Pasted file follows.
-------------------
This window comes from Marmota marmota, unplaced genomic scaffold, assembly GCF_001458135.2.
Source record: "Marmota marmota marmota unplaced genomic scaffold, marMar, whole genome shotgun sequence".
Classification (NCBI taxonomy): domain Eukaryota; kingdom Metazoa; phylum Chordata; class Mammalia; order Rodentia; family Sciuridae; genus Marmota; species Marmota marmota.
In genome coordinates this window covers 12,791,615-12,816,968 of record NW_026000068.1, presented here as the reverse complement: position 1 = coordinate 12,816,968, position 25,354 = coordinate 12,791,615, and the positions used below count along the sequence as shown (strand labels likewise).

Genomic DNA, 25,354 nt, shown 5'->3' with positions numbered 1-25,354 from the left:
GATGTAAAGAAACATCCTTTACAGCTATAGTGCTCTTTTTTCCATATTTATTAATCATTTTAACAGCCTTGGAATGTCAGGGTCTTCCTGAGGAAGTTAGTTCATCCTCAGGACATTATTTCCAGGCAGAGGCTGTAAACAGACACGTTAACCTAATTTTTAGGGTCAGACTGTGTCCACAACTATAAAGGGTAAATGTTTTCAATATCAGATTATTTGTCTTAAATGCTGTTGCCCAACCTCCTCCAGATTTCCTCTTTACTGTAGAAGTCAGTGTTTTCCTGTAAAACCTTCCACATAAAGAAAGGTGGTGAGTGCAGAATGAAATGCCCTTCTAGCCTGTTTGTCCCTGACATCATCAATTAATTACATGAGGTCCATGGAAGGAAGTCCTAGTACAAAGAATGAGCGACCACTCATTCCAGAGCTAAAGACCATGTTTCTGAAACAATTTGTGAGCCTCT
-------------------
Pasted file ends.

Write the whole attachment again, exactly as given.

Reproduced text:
This window comes from Marmota marmota, unplaced genomic scaffold, assembly GCF_001458135.2.
Source record: "Marmota marmota marmota unplaced genomic scaffold, marMar, whole genome shotgun sequence".
Classification (NCBI taxonomy): domain Eukaryota; kingdom Metazoa; phylum Chordata; class Mammalia; order Rodentia; family Sciuridae; genus Marmota; species Marmota marmota.
In genome coordinates this window covers 12,791,615-12,816,968 of record NW_026000068.1, presented here as the reverse complement: position 1 = coordinate 12,816,968, position 25,354 = coordinate 12,791,615, and the positions used below count along the sequence as shown (strand labels likewise).

Genomic DNA, 25,354 nt, shown 5'->3' with positions numbered 1-25,354 from the left:
GATGTAAAGAAACATCCTTTACAGCTATAGTGCTCTTTTTTCCATATTTATTAATCATTTTAACAGCCTTGGAATGTCAGGGTCTTCCTGAGGAAGTTAGTTCATCCTCAGGACATTATTTCCAGGCAGAGGCTGTAAACAGACACGTTAACCTAATTTTTAGGGTCAGACTGTGTCCACAACTATAAAGGGTAAATGTTTTCAATATCAGATTATTTGTCTTAAATGCTGTTGCCCAACCTCCTCCAGATTTCCTCTTTACTGTAGAAGTCAGTGTTTTCCTGTAAAACCTTCCACATAAAGAAAGGTGGTGAGTGCAGAATGAAATGCCCTTCTAGCCTGTTTGTCCCTGACATCATCAATTAATTACATGAGGTCCATGGAAGGAAGTCCTAGTACAAAGAATGAGCGACCACTCATTCCAGAGCTAAAGACCATGTTTCTGAAACAATTTGTGAGCCTCT